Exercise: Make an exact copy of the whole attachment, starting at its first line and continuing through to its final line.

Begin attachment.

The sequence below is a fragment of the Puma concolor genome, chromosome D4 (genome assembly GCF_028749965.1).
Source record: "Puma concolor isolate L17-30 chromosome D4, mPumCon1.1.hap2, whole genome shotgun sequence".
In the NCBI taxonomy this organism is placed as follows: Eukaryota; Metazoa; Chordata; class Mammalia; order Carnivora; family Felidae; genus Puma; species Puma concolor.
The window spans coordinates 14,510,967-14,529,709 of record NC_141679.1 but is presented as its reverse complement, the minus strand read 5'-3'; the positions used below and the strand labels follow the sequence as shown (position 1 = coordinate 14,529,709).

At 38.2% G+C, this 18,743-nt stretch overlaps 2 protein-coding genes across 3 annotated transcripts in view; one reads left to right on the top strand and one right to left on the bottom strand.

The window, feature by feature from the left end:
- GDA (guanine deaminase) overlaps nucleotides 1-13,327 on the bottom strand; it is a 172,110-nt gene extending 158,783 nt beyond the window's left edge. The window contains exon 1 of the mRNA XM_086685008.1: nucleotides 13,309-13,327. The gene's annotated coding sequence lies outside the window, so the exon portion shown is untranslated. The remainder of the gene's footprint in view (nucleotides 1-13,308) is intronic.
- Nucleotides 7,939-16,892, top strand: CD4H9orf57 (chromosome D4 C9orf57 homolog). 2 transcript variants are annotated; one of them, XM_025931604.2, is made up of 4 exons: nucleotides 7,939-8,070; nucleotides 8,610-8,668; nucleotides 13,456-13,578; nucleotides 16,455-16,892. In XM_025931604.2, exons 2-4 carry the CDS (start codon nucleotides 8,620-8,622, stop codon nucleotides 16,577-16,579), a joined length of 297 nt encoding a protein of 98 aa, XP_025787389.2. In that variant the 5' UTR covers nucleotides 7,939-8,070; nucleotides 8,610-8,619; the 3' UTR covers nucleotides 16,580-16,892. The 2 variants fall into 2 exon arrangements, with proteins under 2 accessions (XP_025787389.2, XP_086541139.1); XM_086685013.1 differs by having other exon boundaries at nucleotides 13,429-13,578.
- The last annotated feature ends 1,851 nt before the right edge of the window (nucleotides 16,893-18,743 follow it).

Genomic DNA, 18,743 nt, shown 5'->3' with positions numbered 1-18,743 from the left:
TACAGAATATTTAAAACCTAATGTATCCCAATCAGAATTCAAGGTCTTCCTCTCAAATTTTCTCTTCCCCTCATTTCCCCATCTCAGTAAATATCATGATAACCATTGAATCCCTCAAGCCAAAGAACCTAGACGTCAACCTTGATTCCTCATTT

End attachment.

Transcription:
The sequence below is a fragment of the Puma concolor genome, chromosome D4 (genome assembly GCF_028749965.1).
Source record: "Puma concolor isolate L17-30 chromosome D4, mPumCon1.1.hap2, whole genome shotgun sequence".
In the NCBI taxonomy this organism is placed as follows: Eukaryota; Metazoa; Chordata; class Mammalia; order Carnivora; family Felidae; genus Puma; species Puma concolor.
The window spans coordinates 14,510,967-14,529,709 of record NC_141679.1 but is presented as its reverse complement, the minus strand read 5'-3'; the positions used below and the strand labels follow the sequence as shown (position 1 = coordinate 14,529,709).

At 38.2% G+C, this 18,743-nt stretch overlaps 2 protein-coding genes across 3 annotated transcripts in view; one reads left to right on the top strand and one right to left on the bottom strand.

The window, feature by feature from the left end:
- GDA (guanine deaminase) overlaps nucleotides 1-13,327 on the bottom strand; it is a 172,110-nt gene extending 158,783 nt beyond the window's left edge. The window contains exon 1 of the mRNA XM_086685008.1: nucleotides 13,309-13,327. The gene's annotated coding sequence lies outside the window, so the exon portion shown is untranslated. The remainder of the gene's footprint in view (nucleotides 1-13,308) is intronic.
- Nucleotides 7,939-16,892, top strand: CD4H9orf57 (chromosome D4 C9orf57 homolog). 2 transcript variants are annotated; one of them, XM_025931604.2, is made up of 4 exons: nucleotides 7,939-8,070; nucleotides 8,610-8,668; nucleotides 13,456-13,578; nucleotides 16,455-16,892. In XM_025931604.2, exons 2-4 carry the CDS (start codon nucleotides 8,620-8,622, stop codon nucleotides 16,577-16,579), a joined length of 297 nt encoding a protein of 98 aa, XP_025787389.2. In that variant the 5' UTR covers nucleotides 7,939-8,070; nucleotides 8,610-8,619; the 3' UTR covers nucleotides 16,580-16,892. The 2 variants fall into 2 exon arrangements, with proteins under 2 accessions (XP_025787389.2, XP_086541139.1); XM_086685013.1 differs by having other exon boundaries at nucleotides 13,429-13,578.
- The last annotated feature ends 1,851 nt before the right edge of the window (nucleotides 16,893-18,743 follow it).

Genomic DNA, 18,743 nt, shown 5'->3' with positions numbered 1-18,743 from the left:
TACAGAATATTTAAAACCTAATGTATCCCAATCAGAATTCAAGGTCTTCCTCTCAAATTTTCTCTTCCCCTCATTTCCCCATCTCAGTAAATATCATGATAACCATTGAATCCCTCAAGCCAAAGAACCTAGACGTCAACCTTGATTCCTCATTT